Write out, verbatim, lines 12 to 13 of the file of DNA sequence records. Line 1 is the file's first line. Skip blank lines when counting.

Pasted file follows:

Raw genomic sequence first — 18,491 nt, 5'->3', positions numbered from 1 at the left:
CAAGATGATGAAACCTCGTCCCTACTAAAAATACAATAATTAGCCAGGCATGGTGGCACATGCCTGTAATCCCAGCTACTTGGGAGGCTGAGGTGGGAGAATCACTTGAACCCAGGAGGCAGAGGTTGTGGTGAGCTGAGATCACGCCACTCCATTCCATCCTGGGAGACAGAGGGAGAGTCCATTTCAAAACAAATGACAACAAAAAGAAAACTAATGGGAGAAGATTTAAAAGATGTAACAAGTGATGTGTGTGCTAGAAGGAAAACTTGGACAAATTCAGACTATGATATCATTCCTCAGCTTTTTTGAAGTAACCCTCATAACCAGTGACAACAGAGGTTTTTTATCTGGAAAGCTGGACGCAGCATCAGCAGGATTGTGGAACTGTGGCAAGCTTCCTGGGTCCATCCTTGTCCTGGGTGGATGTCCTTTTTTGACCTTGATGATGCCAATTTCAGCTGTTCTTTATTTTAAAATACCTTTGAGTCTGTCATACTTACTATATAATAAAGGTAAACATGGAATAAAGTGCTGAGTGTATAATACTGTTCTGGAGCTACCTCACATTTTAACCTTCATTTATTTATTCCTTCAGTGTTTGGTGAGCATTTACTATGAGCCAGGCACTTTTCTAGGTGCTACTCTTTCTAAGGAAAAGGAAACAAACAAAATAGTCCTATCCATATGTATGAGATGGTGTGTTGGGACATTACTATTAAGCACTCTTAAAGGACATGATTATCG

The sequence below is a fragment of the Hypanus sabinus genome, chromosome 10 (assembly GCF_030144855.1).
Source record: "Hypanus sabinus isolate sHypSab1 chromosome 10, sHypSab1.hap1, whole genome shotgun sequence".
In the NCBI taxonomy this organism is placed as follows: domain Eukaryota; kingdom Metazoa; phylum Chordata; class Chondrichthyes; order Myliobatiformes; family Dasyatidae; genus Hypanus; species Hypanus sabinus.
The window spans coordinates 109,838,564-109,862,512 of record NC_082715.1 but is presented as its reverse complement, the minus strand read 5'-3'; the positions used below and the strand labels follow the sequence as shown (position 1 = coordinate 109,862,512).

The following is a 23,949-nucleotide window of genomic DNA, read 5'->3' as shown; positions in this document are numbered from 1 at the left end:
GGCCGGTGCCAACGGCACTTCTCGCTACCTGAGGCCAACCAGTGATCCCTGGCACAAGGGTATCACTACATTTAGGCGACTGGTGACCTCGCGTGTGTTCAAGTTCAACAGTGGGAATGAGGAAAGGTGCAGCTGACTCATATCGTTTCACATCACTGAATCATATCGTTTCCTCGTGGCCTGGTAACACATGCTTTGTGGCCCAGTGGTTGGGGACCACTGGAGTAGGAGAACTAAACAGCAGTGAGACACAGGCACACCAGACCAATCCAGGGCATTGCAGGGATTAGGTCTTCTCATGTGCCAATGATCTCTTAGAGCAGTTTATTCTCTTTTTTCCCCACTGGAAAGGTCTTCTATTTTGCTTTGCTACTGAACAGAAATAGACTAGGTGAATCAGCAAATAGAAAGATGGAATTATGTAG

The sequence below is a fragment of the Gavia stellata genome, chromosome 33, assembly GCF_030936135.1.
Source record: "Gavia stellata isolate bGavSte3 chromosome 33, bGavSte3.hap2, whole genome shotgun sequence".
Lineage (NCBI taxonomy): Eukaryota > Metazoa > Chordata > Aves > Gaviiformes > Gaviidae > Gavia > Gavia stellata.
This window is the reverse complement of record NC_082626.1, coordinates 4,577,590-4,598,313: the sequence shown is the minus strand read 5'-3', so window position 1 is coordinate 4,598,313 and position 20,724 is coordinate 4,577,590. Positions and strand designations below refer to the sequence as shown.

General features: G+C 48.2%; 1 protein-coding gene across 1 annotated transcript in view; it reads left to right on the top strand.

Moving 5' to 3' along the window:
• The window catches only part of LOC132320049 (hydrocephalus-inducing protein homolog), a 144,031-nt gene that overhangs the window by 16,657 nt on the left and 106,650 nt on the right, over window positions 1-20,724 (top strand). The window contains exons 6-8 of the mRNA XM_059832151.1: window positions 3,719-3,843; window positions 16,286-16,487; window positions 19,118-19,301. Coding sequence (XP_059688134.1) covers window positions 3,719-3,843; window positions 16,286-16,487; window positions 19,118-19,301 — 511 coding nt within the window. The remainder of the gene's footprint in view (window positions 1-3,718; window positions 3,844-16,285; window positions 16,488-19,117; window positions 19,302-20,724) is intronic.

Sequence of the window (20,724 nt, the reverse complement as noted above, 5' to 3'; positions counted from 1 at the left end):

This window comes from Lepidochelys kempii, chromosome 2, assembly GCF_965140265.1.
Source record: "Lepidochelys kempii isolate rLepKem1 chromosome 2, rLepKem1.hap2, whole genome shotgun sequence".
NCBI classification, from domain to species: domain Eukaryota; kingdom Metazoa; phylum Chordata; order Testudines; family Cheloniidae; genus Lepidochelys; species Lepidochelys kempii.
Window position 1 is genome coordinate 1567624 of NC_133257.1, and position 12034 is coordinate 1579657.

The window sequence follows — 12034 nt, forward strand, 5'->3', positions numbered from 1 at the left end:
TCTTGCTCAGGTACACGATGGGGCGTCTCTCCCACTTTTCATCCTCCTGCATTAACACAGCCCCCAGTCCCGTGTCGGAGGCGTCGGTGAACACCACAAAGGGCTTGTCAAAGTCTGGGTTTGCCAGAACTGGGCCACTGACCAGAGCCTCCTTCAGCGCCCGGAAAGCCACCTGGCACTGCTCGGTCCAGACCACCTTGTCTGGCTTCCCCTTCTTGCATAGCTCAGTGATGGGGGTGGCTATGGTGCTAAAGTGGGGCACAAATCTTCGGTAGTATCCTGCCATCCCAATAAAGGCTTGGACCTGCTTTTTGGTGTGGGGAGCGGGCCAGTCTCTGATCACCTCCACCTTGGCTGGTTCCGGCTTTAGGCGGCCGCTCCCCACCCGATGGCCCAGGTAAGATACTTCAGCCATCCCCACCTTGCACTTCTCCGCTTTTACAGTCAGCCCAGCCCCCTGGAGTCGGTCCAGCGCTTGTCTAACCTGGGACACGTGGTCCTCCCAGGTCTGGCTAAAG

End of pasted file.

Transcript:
This window is the reverse complement of record NC_082626.1, coordinates 4,577,590-4,598,313: the sequence shown is the minus strand read 5'-3', so window position 1 is coordinate 4,598,313 and position 20,724 is coordinate 4,577,590. Positions and strand designations below refer to the sequence as shown.

General features: G+C 48.2%; 1 protein-coding gene across 1 annotated transcript in view; it reads left to right on the top strand.